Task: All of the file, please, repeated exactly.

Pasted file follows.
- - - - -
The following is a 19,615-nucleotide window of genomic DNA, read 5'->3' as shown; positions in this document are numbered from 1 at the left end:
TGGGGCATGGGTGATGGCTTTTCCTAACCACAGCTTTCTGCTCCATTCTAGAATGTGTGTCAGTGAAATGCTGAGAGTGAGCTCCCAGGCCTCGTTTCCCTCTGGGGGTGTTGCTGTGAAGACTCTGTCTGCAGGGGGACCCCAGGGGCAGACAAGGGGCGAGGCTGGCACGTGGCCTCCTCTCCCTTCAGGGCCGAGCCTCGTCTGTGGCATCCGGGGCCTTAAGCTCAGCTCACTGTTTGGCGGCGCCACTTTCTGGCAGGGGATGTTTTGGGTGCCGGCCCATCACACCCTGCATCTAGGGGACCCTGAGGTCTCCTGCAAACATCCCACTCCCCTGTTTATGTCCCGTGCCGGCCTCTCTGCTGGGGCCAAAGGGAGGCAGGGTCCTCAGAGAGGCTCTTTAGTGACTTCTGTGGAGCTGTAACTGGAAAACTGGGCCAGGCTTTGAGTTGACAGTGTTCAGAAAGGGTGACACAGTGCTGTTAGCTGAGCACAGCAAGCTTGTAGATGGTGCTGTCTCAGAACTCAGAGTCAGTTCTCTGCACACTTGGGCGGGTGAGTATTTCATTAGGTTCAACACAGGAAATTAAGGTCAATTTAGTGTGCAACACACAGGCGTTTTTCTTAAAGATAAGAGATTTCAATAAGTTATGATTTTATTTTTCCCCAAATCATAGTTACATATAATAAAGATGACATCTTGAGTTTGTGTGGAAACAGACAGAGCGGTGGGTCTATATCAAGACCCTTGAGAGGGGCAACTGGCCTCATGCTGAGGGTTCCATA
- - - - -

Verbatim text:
The following is a 19,615-nucleotide window of genomic DNA, read 5'->3' as shown; positions in this document are numbered from 1 at the left end:
TGGGGCATGGGTGATGGCTTTTCCTAACCACAGCTTTCTGCTCCATTCTAGAATGTGTGTCAGTGAAATGCTGAGAGTGAGCTCCCAGGCCTCGTTTCCCTCTGGGGGTGTTGCTGTGAAGACTCTGTCTGCAGGGGGACCCCAGGGGCAGACAAGGGGCGAGGCTGGCACGTGGCCTCCTCTCCCTTCAGGGCCGAGCCTCGTCTGTGGCATCCGGGGCCTTAAGCTCAGCTCACTGTTTGGCGGCGCCACTTTCTGGCAGGGGATGTTTTGGGTGCCGGCCCATCACACCCTGCATCTAGGGGACCCTGAGGTCTCCTGCAAACATCCCACTCCCCTGTTTATGTCCCGTGCCGGCCTCTCTGCTGGGGCCAAAGGGAGGCAGGGTCCTCAGAGAGGCTCTTTAGTGACTTCTGTGGAGCTGTAACTGGAAAACTGGGCCAGGCTTTGAGTTGACAGTGTTCAGAAAGGGTGACACAGTGCTGTTAGCTGAGCACAGCAAGCTTGTAGATGGTGCTGTCTCAGAACTCAGAGTCAGTTCTCTGCACACTTGGGCGGGTGAGTATTTCATTAGGTTCAACACAGGAAATTAAGGTCAATTTAGTGTGCAACACACAGGCGTTTTTCTTAAAGATAAGAGATTTCAATAAGTTATGATTTTATTTTTCCCCAAATCATAGTTACATATAATAAAGATGACATCTTGAGTTTGTGTGGAAACAGACAGAGCGGTGGGTCTATATCAAGACCCTTGAGAGGGGCAACTGGCCTCATGCTGAGGGTTCCATA